Ever since the birth of science, humans have been playing god. From building atomic bombs and exterminating thousands in one drop to medical miracles that has saved lives of many, science has been able to take a natural process to another level. It’s even more evident in the biotechnological breakthroughs.
But what if I tell you that these biotechnological “breakthroughs” were already performed by the gods themselves, as written in the Hindu Vedas.Here are some religious instances that prove so:
1. Surrogacy: When Rohini carried Devaki and Vasudeva’s baby
According to Bhagavad Puran, there is an instance of surrogacy in the mythical eras. Having been informed by the oracle that the child of his sister Devaki and her husband Vasudeva, Kansh (king of Mathura) sent both of them to prison and killed each time his sister delivered a baby. He killed six of his sister’s offsprings, and by the time the seventh child was conceived, the gods decided to intervene.
They reached out for Goddess Yogamaya and had her transfer the fetus from the womb of Devaki to the womb of Rohini, Vasudeva’s other wife who lived far away from the prison in a village of Gokul. The child was then delivered through Rohini. He is known as Balarama.
This arrangement where a woman agrees to bear a child on the behalf of another person/s, who will become their parents is known as surrogacy, and it was only conceptualized in the 1930s in the U.S. when mass production of estrogen started, and only materialized in 1978 when Louise Brown became the first test-tube baby. As it seems, the concept of surrogacy had its root in the Hindu Vedas.
2. Human Cloning: Birth of Kaurava Brothers
There couldn’t be a better story of cloning than the story of Kauravas in the Mahabharata. Gandhari, their mother, produced a mass of flesh after two years of pregnancy. Then a sage cut the flesh into 100 parts, treated with herbs and ghee, kept them in pots for two years, and from that 100 living beings came into existence.
The flesh can be considered to be the stem cells extracted from human embryos, and that is how stem cell researching is developing in the modern era.
There is another instance in Hindu Mythology where Raktabija, a demon, produces a clone of himself with every drop that reached the ground. In order to kill him, Kali consumes Raktabija and all his duplicates and drinks all the blood before reaching the ground, so that there isn’t a stem cell to reproduce more clones.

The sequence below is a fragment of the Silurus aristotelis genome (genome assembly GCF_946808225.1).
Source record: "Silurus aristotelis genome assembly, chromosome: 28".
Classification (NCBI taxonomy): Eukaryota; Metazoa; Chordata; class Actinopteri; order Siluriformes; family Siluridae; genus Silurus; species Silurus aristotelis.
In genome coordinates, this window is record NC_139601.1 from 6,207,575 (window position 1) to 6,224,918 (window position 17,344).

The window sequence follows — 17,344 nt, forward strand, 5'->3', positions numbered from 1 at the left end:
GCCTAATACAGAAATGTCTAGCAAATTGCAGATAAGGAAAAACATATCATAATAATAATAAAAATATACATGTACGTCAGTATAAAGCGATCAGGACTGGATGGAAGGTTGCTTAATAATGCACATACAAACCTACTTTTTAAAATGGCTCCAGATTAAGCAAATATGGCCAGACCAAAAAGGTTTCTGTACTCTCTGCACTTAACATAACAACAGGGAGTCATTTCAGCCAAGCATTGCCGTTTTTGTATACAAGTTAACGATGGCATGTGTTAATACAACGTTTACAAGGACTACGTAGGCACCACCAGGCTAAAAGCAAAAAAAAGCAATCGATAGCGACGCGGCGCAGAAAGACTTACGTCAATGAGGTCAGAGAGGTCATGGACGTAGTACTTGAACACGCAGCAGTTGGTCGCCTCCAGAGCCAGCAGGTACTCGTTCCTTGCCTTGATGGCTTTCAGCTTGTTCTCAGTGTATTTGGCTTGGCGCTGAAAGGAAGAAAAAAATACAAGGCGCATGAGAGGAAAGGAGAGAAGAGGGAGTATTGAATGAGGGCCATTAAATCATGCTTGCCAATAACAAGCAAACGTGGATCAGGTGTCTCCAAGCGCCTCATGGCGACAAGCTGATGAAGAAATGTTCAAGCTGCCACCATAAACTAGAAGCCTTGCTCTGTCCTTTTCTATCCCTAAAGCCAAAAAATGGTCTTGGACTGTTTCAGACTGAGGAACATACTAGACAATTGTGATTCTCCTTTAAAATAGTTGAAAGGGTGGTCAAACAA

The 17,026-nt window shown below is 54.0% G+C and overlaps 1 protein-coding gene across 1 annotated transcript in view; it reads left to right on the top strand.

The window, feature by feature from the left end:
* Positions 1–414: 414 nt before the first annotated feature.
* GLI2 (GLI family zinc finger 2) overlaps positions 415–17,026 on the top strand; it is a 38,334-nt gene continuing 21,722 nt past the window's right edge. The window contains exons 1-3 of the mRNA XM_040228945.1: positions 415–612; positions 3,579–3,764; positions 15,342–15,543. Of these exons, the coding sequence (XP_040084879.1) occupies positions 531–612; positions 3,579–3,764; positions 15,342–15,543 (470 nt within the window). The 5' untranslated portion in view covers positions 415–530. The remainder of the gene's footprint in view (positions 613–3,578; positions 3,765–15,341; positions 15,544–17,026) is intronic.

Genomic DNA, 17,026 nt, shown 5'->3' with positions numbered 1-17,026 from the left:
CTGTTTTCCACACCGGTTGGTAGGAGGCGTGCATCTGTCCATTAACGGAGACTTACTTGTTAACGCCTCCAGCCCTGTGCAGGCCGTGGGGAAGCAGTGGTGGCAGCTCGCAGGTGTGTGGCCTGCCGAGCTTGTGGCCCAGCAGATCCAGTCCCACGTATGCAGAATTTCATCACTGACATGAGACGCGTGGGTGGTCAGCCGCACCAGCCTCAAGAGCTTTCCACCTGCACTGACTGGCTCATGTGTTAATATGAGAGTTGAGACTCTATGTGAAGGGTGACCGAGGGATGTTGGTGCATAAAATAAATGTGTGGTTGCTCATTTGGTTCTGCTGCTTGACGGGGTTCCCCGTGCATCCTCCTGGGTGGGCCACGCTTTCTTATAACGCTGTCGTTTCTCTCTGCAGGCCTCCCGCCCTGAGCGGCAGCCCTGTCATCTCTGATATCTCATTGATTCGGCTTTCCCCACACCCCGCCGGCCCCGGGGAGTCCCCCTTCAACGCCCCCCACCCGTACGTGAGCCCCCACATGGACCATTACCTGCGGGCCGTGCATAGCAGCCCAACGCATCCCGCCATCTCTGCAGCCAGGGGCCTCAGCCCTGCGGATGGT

Though in the modern world, human cloning is still in process. Animal cloning had already taken shape in 1952 when Robert Briggs and Thomas J. King cloned tadpole. Since then, we’ve seen cloning of mice, sheep, monkey, pig, cat, dog, camel, and many others. It is being today to clone endangered species with an aim of protecting them.
3. Xeno-transplant: Ganesha’s elephant head
Ganesha’s elephant head is a common anecdote in Hindu mythology. Parvati created Ganesha from sandalwood and ordered him to guard the door and not allow anyone to pass through. After a while, Shiva, husband of Parvati, came back home, but Ganesha didn’t allow him to pass too, trying to follow his mother’s orders. Shiva, becoming furious, ordered his army to kill the boy, but the effort was in vain. So, Shiva, himself, cut off his head.
When Parvati found out, she tried to end the entire creation that Brahma had created. Brahma, the god of creation, pleaded Parvati to consider her will, and she said she would if Ganesha was brought to life and if Ganesha is worshiped by all prior to any other gods. Agreeing to the proposition, Brahma was sent by Shiva to bring back the head of the first creature that he sees laying with its head facing North. Brahma returned with the head of a strong and powerful elephant, and Shiva is said to have performed the process to fix the elephant’s head into Ganesha’s body.
Today, Italian neuroscientist Dr. Sergio Canavero is performing the first human head transplant this year after announcing his plans to do so in 2015. He also has found a volunteer patient Valery Spiridonov for the procedure. If succeeded, that would be the first head transplant ever in human history, but the inspiration will definitely be the Hindu Vedas.
4. Cell Regeneration: Body parts regeneration of gods and demons
Hindu mythology is full of cell regeneration. Whenever the gods and demons had their hands or legs or any of their body parts chopped off, they regenerated to a complete whole.
In modern biology, scientists have been trying to regenerate cells in humans, plants, and animals. It’s already been done in plants and animals, and the process is still at early stages in humans. But there have been breakthroughs to generate cells for regeneration.
5. Genetic Engineering: Birth of Virabhadra
The story comes from Shree Swasthani Brata Katha, a holy book of Hindu. Even though Shiva was not invited to Daksha Yaga, where there was a great horse sacrifice, Sati, wife of Shiva, still went to the occasion because it was her home and her love and affection towards her parents overpowered her role as a wife of Shiva. But Daksha insulted her in front everyone. Upon hearing such insult, she burned herself by her inner yoga Agni and died.
Knowing this, Shiva became angry and wanted to create something very evil. So plucked a lock of his hair and thrashed it to the ground, from which Virabhadra was born.
He was dark with three burning eyes and fiery hair, wore a necklace of skulls and carried weapons.
It’s an instance where Shiva created something based on his own gene, but with the type of characteristics that he wanted on the thing that he wanted to create.
Genetic engineering has become common in the modern era of biotechnology. Scientists have created species that are improved and novel by manipulating the genome of an organism using biotechnology. Furthermore, it’s reached a stage where each characteristic of the offspring can be predetermined by manipulating the gene during conception.